— Though the fiscal cliff would cost the economy an estimated $671 billion for all of 2013, the tax hit for most people would be slight at first. The expiration of Social Security and income tax cuts would be spread throughout 2013. For taxpayers with incomes of $40,000 to $65,000, paychecks would shrink an average of about $1,500 next year but an average of just $130 in January, according to the nonpartisan Tax Policy Center.

— About a third of the tax increases wouldn’t touch most Americans. Some would hit businesses. Others, such as higher taxes on investment income and estates, and the expiration of middle-income tax credits, wouldn’t come due until Americans filed their 2013 taxes in 2014.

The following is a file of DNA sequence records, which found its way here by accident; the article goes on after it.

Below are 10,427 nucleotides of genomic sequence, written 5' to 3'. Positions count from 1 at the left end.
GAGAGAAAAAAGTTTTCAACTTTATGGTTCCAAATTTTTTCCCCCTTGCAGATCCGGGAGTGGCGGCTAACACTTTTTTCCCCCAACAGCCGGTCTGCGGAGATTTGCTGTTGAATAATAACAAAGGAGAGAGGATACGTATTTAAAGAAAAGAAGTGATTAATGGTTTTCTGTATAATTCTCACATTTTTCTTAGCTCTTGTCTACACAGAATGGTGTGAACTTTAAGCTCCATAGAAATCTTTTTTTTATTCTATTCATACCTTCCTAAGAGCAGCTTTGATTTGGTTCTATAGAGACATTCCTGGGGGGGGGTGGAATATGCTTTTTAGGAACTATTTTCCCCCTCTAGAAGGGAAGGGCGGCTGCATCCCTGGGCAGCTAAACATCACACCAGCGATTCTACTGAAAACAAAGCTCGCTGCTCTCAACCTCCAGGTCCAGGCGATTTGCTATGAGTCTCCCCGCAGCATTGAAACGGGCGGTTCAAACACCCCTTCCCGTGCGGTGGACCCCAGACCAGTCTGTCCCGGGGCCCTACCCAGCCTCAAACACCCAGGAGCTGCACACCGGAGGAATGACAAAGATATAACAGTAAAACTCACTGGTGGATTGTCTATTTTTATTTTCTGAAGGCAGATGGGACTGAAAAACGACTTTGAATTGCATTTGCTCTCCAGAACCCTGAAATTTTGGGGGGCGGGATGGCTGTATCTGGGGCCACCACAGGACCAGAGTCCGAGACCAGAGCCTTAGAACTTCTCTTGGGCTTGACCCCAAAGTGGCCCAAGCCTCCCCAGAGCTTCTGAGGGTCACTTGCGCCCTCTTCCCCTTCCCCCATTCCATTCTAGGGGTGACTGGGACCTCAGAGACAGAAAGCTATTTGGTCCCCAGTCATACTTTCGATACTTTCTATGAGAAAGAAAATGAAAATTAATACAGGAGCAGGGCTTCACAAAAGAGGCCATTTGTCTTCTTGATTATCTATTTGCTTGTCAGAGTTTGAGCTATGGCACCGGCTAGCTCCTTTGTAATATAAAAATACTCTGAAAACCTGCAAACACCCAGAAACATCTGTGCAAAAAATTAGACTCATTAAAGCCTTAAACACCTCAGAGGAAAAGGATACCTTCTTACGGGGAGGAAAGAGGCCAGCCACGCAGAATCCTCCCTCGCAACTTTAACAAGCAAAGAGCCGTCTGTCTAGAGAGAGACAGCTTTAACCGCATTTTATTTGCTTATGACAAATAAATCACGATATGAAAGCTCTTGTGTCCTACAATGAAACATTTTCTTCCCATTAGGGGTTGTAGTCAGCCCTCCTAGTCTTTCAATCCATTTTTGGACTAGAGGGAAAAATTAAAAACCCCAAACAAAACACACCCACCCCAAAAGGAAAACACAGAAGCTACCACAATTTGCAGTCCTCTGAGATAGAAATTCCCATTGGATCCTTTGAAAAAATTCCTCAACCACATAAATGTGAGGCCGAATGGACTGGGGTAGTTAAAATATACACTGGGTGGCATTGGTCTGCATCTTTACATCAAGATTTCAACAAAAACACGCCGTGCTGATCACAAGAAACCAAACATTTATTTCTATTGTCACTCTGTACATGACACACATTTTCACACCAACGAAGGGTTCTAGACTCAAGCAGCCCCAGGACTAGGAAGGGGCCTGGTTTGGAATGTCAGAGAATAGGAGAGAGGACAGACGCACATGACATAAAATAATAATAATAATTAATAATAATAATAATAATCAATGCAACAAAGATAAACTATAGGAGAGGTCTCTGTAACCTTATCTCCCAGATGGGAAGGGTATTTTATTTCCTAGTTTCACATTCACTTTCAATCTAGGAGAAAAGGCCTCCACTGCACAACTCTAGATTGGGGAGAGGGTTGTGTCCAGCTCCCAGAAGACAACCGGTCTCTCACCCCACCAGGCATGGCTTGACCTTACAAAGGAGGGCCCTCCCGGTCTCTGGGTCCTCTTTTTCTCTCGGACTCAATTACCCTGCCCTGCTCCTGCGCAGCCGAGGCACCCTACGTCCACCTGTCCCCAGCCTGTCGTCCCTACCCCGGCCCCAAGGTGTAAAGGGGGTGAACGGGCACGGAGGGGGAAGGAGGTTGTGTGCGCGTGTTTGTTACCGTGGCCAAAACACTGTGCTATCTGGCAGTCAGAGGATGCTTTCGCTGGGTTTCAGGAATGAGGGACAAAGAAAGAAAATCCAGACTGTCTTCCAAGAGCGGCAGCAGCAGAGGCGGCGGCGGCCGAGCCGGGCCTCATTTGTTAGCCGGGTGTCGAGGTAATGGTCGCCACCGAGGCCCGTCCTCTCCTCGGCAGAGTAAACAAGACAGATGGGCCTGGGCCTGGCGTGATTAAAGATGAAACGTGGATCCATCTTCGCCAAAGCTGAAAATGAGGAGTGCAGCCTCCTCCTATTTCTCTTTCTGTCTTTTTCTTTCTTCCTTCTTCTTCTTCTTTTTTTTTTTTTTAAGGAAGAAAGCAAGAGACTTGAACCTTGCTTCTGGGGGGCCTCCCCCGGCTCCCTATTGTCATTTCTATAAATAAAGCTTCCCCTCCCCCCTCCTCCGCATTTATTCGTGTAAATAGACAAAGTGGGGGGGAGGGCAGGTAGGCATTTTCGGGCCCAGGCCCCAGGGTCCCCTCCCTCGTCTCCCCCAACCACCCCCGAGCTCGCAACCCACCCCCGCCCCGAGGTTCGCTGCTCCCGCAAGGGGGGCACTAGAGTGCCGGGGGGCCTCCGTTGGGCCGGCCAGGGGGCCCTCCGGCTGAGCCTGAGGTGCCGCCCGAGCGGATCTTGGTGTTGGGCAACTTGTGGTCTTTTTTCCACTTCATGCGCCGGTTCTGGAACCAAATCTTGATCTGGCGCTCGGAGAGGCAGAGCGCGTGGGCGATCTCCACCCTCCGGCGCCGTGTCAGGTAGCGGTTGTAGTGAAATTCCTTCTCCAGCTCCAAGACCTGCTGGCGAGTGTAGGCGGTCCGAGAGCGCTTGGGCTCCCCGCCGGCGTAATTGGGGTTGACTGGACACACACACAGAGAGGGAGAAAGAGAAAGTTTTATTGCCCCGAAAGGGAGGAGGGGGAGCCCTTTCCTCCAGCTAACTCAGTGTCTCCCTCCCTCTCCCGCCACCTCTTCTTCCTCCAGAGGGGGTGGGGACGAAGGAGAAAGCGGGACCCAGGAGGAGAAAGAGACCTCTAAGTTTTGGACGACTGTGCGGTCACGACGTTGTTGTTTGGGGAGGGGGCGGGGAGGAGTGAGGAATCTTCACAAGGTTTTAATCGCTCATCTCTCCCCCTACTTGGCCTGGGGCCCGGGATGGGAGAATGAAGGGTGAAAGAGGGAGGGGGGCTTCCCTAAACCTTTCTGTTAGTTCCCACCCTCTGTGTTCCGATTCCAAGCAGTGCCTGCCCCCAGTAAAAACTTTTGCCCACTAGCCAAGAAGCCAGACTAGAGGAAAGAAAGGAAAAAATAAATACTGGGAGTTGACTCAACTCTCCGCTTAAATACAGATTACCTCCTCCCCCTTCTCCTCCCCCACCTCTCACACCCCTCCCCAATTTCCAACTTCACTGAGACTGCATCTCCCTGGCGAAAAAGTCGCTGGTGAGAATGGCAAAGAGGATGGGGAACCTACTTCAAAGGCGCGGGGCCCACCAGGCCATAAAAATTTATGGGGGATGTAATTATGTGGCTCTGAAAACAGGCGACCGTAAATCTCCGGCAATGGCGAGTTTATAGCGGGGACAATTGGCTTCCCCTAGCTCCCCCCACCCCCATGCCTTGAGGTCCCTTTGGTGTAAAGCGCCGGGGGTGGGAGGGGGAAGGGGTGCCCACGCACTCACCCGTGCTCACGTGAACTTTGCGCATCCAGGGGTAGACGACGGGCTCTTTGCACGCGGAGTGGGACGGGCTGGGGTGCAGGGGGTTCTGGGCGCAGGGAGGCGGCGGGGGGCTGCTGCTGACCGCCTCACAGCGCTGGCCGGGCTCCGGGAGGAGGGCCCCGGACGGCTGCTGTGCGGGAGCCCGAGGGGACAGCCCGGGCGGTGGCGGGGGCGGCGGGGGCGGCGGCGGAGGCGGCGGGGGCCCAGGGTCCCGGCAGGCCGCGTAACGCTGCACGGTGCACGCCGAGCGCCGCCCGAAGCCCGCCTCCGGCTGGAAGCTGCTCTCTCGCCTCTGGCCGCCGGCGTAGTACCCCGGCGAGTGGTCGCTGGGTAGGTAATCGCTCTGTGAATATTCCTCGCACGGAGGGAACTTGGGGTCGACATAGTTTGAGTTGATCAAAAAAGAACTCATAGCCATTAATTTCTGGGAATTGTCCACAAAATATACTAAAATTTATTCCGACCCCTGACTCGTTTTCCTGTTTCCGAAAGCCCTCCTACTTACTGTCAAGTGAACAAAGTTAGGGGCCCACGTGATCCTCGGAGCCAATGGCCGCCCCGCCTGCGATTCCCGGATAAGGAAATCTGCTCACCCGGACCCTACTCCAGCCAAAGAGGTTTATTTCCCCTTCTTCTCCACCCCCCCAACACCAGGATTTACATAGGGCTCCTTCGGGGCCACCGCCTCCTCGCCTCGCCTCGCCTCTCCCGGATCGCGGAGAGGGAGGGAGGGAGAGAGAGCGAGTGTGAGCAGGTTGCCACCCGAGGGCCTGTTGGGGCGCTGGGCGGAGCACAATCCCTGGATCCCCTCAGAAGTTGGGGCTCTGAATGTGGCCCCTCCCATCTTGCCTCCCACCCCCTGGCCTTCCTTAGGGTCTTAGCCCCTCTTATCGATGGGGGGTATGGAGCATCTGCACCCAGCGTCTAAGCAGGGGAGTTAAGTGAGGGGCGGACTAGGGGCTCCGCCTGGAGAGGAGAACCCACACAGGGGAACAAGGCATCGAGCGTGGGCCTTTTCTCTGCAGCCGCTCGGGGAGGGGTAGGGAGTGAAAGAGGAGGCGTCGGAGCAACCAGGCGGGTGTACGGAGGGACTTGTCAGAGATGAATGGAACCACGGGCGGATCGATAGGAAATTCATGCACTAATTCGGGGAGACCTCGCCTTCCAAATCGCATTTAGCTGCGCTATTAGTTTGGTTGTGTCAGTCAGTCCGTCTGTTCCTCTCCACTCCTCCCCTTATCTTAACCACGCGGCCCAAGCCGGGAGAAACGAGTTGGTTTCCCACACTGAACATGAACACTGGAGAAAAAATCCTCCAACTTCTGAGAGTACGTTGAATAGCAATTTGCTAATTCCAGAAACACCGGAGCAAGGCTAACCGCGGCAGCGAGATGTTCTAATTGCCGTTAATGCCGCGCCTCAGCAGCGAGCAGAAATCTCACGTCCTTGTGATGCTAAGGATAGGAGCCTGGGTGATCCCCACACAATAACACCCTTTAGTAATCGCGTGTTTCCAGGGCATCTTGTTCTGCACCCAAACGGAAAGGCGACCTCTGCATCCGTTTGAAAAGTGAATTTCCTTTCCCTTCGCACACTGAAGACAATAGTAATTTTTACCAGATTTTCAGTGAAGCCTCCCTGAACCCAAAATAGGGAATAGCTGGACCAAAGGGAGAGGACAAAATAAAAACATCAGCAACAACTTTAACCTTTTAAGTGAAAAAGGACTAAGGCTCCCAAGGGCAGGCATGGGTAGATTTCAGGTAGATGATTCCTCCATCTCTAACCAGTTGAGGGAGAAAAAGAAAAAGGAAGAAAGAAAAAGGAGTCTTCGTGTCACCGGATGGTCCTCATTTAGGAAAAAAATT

— If a deal seemed imminent, some experts say the Internal Revenue Service could delay the increased tax withholding that’s due to kick in. Without a deal, the top income tax rate for single people with taxable income between about $36,000 and $88,000 would rise from 25 percent to 28 percent. A delay in the increased withholding would ease the initial tax hit.

— About $85 billion in spending cuts to defense and domestic programs would take weeks or longer to take effect. That means government agencies wouldn’t cut jobs right away.